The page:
The congressional source also told CNN that efforts to curtail US involvement in Yemen and pressure to respond to Khashoggi’s murder are related in that they both provide evidence of the Saudi government’s and in particular the crown prince’s “recklessness.”

See also:


Israel says Iran is behind overnight rocket fire from Gaza

October 27, 2018

Israel responded with airstrikes Saturday to a salvo of rockets fired by militants from the Gaza Strip into its territory overnight, saying it held Gaza’s rulers, Hamas, responsible for the flare-up and that it had evidence that Iran’s Revolutionary Guards’ al-Quds force was behind the latest escalation.

Israeli army spokesman Lt. Col. Jonathan Conricus said military jets had struck more than 80 targets across the Palestinian enclave, including command posts, weapons manufacturing facilities and a four-floor building housing Hamas’ general security agency.

“We hold Hamas responsible for everything coming from Gaza,” said Conricus. “All violence and provocations are Hamas’ responsibility. The humanitarian improvements made recently should have caused Hamas to rein in the terror, but it allows a violent atmosphere to continue.”

By Ruth Eglash and Hazem Balousha
The Washington Post


Smoke rises from an explosion caused by an Israeli airstrike in Gaza City on Saturday. Israeli aircraft struck several militant sites across the Gaza Strip early Saturday shortly after militants fired rockets into southern Israel, the Israeli military said. (Hatem Moussa/AP)


It has been Israel’s long-standing policy to hold Hamas, the militant Islamist group that rules Gaza and is viewed as a terrorist organization by Israel and the United States, responsible for each round of violence, even if other Gaza-based factions claim responsibility for the attacks.

[Tensions rise as Gaza militants fire more than 70 mortars, rockets into Israel]

Conricus said the army was aware Palestinian Islamic Jihad, Gaza’s second largest militant group, was behind the latest round of rockets. He said the group was working “under guidance, instruction and incentives from Iran’s Revolutionary Guards, Quds force, based in Damascus.”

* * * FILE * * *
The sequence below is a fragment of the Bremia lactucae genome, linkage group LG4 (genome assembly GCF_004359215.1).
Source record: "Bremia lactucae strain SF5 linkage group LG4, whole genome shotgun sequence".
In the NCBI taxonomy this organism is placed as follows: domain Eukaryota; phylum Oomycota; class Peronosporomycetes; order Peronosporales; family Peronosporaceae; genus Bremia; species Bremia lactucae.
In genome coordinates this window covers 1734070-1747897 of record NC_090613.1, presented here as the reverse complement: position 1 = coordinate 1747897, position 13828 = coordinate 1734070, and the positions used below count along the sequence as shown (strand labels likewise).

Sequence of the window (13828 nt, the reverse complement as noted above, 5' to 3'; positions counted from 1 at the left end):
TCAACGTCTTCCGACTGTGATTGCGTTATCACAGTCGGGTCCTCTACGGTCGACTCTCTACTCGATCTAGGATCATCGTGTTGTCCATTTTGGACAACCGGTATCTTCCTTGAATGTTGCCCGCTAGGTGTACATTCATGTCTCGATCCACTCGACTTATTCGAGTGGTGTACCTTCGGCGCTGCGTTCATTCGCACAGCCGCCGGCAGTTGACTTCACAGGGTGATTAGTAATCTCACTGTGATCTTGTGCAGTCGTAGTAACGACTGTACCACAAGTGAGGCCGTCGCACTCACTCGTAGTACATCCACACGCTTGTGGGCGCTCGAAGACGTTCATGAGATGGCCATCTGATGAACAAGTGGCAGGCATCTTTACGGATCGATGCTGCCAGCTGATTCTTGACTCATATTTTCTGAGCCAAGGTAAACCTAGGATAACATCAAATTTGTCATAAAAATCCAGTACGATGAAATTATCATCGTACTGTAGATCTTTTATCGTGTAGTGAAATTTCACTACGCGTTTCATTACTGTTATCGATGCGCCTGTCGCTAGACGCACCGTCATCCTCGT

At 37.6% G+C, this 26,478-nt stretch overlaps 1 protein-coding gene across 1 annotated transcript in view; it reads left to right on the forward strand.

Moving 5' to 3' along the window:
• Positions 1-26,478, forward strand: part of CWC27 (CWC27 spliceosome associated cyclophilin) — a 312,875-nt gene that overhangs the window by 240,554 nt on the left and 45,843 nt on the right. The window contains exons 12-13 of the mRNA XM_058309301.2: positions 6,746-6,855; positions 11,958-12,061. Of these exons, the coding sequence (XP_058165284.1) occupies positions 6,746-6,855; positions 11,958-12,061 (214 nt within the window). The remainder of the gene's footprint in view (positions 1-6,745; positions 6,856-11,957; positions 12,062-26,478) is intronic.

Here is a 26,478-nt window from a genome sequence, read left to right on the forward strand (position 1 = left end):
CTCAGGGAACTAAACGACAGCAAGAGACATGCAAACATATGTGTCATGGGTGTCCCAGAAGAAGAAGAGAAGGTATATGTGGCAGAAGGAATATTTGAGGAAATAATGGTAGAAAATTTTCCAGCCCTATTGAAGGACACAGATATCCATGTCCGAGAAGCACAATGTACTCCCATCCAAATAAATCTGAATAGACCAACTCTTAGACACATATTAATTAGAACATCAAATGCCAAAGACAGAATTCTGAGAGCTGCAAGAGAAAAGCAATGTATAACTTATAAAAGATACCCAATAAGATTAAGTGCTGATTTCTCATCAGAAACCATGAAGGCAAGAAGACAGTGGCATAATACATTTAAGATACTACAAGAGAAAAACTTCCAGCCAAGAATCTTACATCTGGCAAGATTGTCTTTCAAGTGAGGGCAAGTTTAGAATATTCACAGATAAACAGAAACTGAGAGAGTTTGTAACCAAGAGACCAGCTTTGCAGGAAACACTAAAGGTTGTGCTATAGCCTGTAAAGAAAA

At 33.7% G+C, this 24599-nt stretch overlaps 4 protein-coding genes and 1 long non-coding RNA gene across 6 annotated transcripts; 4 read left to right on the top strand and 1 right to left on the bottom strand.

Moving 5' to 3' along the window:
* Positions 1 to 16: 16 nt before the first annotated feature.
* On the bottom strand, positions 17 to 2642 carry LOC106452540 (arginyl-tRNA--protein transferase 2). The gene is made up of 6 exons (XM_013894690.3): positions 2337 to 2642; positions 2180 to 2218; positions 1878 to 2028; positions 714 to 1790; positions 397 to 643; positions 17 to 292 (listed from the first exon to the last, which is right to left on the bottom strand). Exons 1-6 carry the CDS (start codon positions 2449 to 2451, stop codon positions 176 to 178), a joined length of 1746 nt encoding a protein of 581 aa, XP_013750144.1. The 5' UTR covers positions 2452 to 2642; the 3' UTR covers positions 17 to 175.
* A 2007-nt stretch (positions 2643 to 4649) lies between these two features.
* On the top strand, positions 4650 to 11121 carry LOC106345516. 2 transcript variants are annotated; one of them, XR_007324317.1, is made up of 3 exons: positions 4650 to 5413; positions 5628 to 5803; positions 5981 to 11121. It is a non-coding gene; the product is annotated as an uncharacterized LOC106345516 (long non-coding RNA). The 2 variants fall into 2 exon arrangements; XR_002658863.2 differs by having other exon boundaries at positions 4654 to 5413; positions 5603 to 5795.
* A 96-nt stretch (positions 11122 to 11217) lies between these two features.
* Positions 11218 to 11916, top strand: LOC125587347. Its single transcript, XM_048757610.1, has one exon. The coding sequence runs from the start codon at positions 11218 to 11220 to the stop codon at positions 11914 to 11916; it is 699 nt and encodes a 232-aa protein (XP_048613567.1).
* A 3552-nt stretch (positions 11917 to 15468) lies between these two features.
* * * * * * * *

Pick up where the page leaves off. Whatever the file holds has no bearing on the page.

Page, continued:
The army later said eight of the targets it struck belonged to the group.

Islamic Jihad immediately took responsibility for firing the rockets, saying it was in response to the “continuing coldblooded killing by the Israeli occupation and the continued shedding of the blood of peaceful civilians.” On Saturday morning, the group issued an additional statement announcing a ceasefire.

Earlier Friday, Hamas’ Health Ministry in Gaza said Israeli forces killed six Palestinians involved in the ongoing protests at the border fence. Since March, more than 200 Palestinians have been killed by Israeli fire, as thousands of Gaza residents make their way to the fence each week to protest the ever-deteriorating humanitarian conditions for the strip’s 2 million residents and the decade-long land, sea and air blockade imposed by Israel and Egypt.

[Israelis kill more than 50 Palestinians in Gaza protests, health officials say]

Israel views the protests as riots and says its response is a justified defense of Israeli civilians living in the Gaza periphery. It has accused Hamas of using the mass protests as a cover to infiltrate into Israel and carry out terrorist attacks.

“We are not the aggressors; we are defending our civilians,” Conricus said.

He said Friday night’s rockets had not caused any casualties on the Israeli side, with most intercepted by the Iron Dome defense systems or falling in open areas. A mortar, however, reportedly caused extensive damage to the Erez crossing, the main passage between Israel and Gaza used for humanitarian purposes.

One Israeli soldier was killed in July by sniper fire from Gaza, and during last week’s flare-up a family home in the southern Israeli city of Beersheva was destroyed.

[Tensions escalate as Israeli jets pound targets in Gaza in response to rocket fire]

There are indications that Egypt and some European states are involved in ongoing mediation between the sides, but they have yet to yield results.

In its statement, Islamic Jihad said it was Israel that “had not respected the laws and customs and continues to manipulate the lives of people under constant siege.”

In recent months, Islamic Jihad has faced a severe financial crisis failing to pay its workers or fighters. The group has relied heavily on funding from Iran in the past but now Israel’s archenemy has looked on disapprovingly as the faction in Gaza works to reach a long-term arrangement with Israel — via indirect negotiations brokered by Egypt — to restore calm.

The group also recently elected a new secretary general, Ziad al-Nakhaleh, who is said to have close ties to the Iranian regime.

 Balousha contributed to this report from Gaza City.

Al-Jubeir: Saudi Arabia to engage with Russia to support Syria political solution — “This abscess needs to be liquidated.

August 30, 2018

Saudi Arabia has stressed to Russia the need for a political solution to the Syria conflict, the foreign minister said on Wednesday.

Speaking at a joint press conference in Moscow with Russian Foreign Minister Sergei Lavrov, Adel Al-Jubeir said they had held talks on a range of issues in the Middle East.